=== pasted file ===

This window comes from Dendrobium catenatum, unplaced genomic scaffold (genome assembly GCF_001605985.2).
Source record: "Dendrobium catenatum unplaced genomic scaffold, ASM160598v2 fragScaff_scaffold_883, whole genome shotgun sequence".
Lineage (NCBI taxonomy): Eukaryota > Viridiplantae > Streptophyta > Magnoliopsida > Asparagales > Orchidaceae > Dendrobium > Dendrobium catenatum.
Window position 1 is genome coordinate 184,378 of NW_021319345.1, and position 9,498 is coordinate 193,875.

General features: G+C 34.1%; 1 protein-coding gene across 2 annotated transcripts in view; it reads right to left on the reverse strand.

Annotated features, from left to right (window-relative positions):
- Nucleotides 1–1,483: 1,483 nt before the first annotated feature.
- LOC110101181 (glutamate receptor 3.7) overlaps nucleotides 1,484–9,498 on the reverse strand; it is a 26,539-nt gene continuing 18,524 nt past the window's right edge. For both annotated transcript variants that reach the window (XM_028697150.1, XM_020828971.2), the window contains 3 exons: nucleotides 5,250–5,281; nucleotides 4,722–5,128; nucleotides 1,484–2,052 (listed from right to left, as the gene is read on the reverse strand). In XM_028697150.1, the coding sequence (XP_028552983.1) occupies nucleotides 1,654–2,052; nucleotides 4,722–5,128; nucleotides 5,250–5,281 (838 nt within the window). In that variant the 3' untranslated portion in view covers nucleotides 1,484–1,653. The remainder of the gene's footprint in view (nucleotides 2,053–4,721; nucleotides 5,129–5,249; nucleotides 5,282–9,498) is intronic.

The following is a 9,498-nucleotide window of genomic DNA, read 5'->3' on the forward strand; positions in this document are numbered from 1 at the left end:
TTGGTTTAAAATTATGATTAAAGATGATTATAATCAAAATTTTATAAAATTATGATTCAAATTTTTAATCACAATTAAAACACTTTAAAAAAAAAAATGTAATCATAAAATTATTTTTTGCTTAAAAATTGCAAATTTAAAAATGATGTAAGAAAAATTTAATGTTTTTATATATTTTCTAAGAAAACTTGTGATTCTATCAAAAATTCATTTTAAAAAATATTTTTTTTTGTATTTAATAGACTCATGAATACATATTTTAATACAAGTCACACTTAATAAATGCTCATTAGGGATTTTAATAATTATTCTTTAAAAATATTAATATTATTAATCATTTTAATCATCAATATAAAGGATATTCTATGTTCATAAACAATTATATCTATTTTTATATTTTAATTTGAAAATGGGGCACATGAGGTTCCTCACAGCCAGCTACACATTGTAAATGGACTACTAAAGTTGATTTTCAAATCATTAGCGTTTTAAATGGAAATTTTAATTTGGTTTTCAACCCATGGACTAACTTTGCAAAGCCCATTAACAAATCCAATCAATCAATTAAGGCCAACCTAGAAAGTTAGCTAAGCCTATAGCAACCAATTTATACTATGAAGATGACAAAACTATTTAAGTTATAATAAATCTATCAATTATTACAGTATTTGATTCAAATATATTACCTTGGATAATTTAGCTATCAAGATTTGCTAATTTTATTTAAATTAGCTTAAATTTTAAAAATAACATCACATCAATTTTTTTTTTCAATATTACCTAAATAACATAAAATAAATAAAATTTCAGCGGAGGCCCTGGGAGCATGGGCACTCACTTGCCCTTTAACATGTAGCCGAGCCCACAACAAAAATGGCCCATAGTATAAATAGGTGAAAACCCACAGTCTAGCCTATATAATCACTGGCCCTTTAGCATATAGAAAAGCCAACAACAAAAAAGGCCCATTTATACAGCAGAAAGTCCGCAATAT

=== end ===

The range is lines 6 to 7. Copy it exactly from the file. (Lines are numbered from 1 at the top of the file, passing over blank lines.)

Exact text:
Annotated features, from left to right (window-relative positions):
- Nucleotides 1–1,483: 1,483 nt before the first annotated feature.